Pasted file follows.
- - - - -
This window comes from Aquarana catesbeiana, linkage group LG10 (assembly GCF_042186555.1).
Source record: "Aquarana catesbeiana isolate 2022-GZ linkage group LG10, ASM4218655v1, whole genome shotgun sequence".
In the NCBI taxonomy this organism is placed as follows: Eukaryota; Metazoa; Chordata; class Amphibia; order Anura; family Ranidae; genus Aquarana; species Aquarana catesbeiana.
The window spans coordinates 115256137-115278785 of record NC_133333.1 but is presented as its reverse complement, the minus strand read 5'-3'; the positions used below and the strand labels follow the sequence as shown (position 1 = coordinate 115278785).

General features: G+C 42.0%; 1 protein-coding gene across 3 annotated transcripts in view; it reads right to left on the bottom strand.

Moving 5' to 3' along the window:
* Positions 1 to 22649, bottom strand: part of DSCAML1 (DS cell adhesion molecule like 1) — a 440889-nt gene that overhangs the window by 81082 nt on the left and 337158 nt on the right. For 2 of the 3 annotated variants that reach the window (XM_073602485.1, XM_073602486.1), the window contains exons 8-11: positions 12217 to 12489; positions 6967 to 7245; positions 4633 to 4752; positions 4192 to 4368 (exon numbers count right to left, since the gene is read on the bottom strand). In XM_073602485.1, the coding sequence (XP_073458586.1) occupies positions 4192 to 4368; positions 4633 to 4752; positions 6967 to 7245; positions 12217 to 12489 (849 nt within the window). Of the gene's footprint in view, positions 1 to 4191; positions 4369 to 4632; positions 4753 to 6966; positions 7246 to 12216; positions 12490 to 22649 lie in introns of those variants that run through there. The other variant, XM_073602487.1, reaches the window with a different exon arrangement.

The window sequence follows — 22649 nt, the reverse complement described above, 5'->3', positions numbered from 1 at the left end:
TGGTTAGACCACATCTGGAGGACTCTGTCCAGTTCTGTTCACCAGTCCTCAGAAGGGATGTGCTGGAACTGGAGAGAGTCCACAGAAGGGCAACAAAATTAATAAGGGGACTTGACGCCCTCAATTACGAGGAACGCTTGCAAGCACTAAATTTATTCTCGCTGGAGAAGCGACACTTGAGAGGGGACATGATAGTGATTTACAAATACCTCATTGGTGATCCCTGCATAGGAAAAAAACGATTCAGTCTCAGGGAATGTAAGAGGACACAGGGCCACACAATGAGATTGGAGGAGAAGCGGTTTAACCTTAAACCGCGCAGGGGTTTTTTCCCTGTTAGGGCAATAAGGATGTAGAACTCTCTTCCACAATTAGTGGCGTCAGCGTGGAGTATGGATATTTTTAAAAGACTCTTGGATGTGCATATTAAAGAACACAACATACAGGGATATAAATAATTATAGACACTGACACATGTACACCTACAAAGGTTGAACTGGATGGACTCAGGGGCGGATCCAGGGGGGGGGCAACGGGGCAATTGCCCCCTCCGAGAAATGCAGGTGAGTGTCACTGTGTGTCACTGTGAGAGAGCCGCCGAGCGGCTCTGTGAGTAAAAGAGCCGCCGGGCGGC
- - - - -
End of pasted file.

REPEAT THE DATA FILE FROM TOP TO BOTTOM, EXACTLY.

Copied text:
This window comes from Aquarana catesbeiana, linkage group LG10 (assembly GCF_042186555.1).
Source record: "Aquarana catesbeiana isolate 2022-GZ linkage group LG10, ASM4218655v1, whole genome shotgun sequence".
In the NCBI taxonomy this organism is placed as follows: Eukaryota; Metazoa; Chordata; class Amphibia; order Anura; family Ranidae; genus Aquarana; species Aquarana catesbeiana.
The window spans coordinates 115256137-115278785 of record NC_133333.1 but is presented as its reverse complement, the minus strand read 5'-3'; the positions used below and the strand labels follow the sequence as shown (position 1 = coordinate 115278785).

General features: G+C 42.0%; 1 protein-coding gene across 3 annotated transcripts in view; it reads right to left on the bottom strand.

Moving 5' to 3' along the window:
* Positions 1 to 22649, bottom strand: part of DSCAML1 (DS cell adhesion molecule like 1) — a 440889-nt gene that overhangs the window by 81082 nt on the left and 337158 nt on the right. For 2 of the 3 annotated variants that reach the window (XM_073602485.1, XM_073602486.1), the window contains exons 8-11: positions 12217 to 12489; positions 6967 to 7245; positions 4633 to 4752; positions 4192 to 4368 (exon numbers count right to left, since the gene is read on the bottom strand). In XM_073602485.1, the coding sequence (XP_073458586.1) occupies positions 4192 to 4368; positions 4633 to 4752; positions 6967 to 7245; positions 12217 to 12489 (849 nt within the window). Of the gene's footprint in view, positions 1 to 4191; positions 4369 to 4632; positions 4753 to 6966; positions 7246 to 12216; positions 12490 to 22649 lie in introns of those variants that run through there. The other variant, XM_073602487.1, reaches the window with a different exon arrangement.

The window sequence follows — 22649 nt, the reverse complement described above, 5'->3', positions numbered from 1 at the left end:
TGGTTAGACCACATCTGGAGGACTCTGTCCAGTTCTGTTCACCAGTCCTCAGAAGGGATGTGCTGGAACTGGAGAGAGTCCACAGAAGGGCAACAAAATTAATAAGGGGACTTGACGCCCTCAATTACGAGGAACGCTTGCAAGCACTAAATTTATTCTCGCTGGAGAAGCGACACTTGAGAGGGGACATGATAGTGATTTACAAATACCTCATTGGTGATCCCTGCATAGGAAAAAAACGATTCAGTCTCAGGGAATGTAAGAGGACACAGGGCCACACAATGAGATTGGAGGAGAAGCGGTTTAACCTTAAACCGCGCAGGGGTTTTTTCCCTGTTAGGGCAATAAGGATGTAGAACTCTCTTCCACAATTAGTGGCGTCAGCGTGGAGTATGGATATTTTTAAAAGACTCTTGGATGTGCATATTAAAGAACACAACATACAGGGATATAAATAATTATAGACACTGACACATGTACACCTACAAAGGTTGAACTGGATGGACTCAGGGGCGGATCCAGGGGGGGGGCAACGGGGCAATTGCCCCCTCCGAGAAATGCAGGTGAGTGTCACTGTGTGTCACTGTGAGAGAGCCGCCGAGCGGCTCTGTGAGTAAAAGAGCCGCCGGGCGGC